It’s also possible that Colorado will look into outside options, if for no other reason than to bolster the depth. A.J. Pierzynski and Dioner Navarro are among the available veterans, with Steve Clevenger also still unsigned after his controversial statements last year. It’s also plausible to imagine the Rockies keeping an eye on the waiver wire and looking at veterans who can opt out of their contracts in a few weeks’ time. The Nationals, for instance, have placed Derek Norris on waivers, and he could represent an appealing option.
The Rockies have been hit hard by the injury bug this spring. David Dahl, Ian Desmond, and now Murphy all seem likely to open the year on the DL. In those cases, at least, some of the absence will occur during camp time, and the players are expected to make their way back in relatively short order. The outlook is much less certain, and the situation significantly more worrisome, for workhorse righty Chad Bettis, who is undergoing chemotherapy.
- The Rockies are giving a real look at young righty Antonio Senzatela in their suddenly wide-open rotation battle, MLB.com’s Thomas Harding writes. Though he only managed seven starts at Double-A last year, owing to a conservative course of care for shoulder soreness, Senzatela has impressed this spring. With Colorado seeking to fill two jobs, the 22-year-old could be in the running. While it seems likely he’ll have rather strict innings limits for the upcoming season, Senzatela could conceivably be of greater utility early on. Manager Bud Black praised his repeatable mechanics and ability to spot multiple pitches in the zone, which led to some “funny swings” in his most recent outing.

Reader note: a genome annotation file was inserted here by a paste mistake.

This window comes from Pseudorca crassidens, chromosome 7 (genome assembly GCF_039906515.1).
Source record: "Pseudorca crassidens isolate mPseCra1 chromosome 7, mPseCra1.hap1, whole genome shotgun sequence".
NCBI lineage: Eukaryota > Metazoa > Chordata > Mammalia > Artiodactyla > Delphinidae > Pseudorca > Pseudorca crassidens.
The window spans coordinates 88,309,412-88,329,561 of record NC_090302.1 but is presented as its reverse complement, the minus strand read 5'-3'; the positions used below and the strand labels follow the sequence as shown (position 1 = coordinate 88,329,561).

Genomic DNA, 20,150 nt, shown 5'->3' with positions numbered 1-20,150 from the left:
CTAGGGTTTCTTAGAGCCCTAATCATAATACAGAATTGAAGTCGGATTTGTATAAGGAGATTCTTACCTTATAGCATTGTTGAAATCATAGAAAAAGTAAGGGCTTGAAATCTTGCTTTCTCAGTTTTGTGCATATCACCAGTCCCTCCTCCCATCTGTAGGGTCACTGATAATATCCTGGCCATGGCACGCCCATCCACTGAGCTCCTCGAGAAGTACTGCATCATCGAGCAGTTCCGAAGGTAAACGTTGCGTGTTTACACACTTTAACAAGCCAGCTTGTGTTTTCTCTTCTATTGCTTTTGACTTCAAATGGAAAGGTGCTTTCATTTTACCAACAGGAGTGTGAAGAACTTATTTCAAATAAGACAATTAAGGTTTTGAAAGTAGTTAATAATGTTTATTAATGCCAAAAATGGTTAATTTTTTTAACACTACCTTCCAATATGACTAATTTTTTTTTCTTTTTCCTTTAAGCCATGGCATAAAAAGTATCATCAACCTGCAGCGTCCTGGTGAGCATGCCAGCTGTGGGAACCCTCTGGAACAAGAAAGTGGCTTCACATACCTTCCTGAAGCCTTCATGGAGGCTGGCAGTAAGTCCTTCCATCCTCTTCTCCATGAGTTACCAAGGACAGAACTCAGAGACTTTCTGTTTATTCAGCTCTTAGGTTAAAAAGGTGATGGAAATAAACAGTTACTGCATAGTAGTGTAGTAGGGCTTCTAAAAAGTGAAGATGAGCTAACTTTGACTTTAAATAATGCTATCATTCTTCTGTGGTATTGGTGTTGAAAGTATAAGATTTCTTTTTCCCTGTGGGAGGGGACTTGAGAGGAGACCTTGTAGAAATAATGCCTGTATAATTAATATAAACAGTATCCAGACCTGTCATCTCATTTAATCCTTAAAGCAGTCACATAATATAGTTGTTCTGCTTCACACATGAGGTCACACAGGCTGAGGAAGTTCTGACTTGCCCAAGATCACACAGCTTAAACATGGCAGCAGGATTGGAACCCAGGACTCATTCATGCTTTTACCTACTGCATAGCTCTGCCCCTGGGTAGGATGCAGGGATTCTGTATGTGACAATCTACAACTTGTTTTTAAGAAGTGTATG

- Meanwhile, the Rockies have continued to decline to consider large raises for their pre-arb players, with Jon Heyman of Fan Rag reporting that the organization renewed several important youngsters. Shortstop Trevor Story, outfielder David Dahl, catcher Tom Murphy, and righties Chad Bettis and Jon Gray were all renewed after failing to agree with the team’s proposed numbers. Story and Gray each got marginal raises over the minimum, earning $540K apiece; it’s not clear what the remaining players will get. Colorado has long drawn the ire of agents for its approach to setting pre-arb salaries, though it’s entirely within the rules to handle things this way.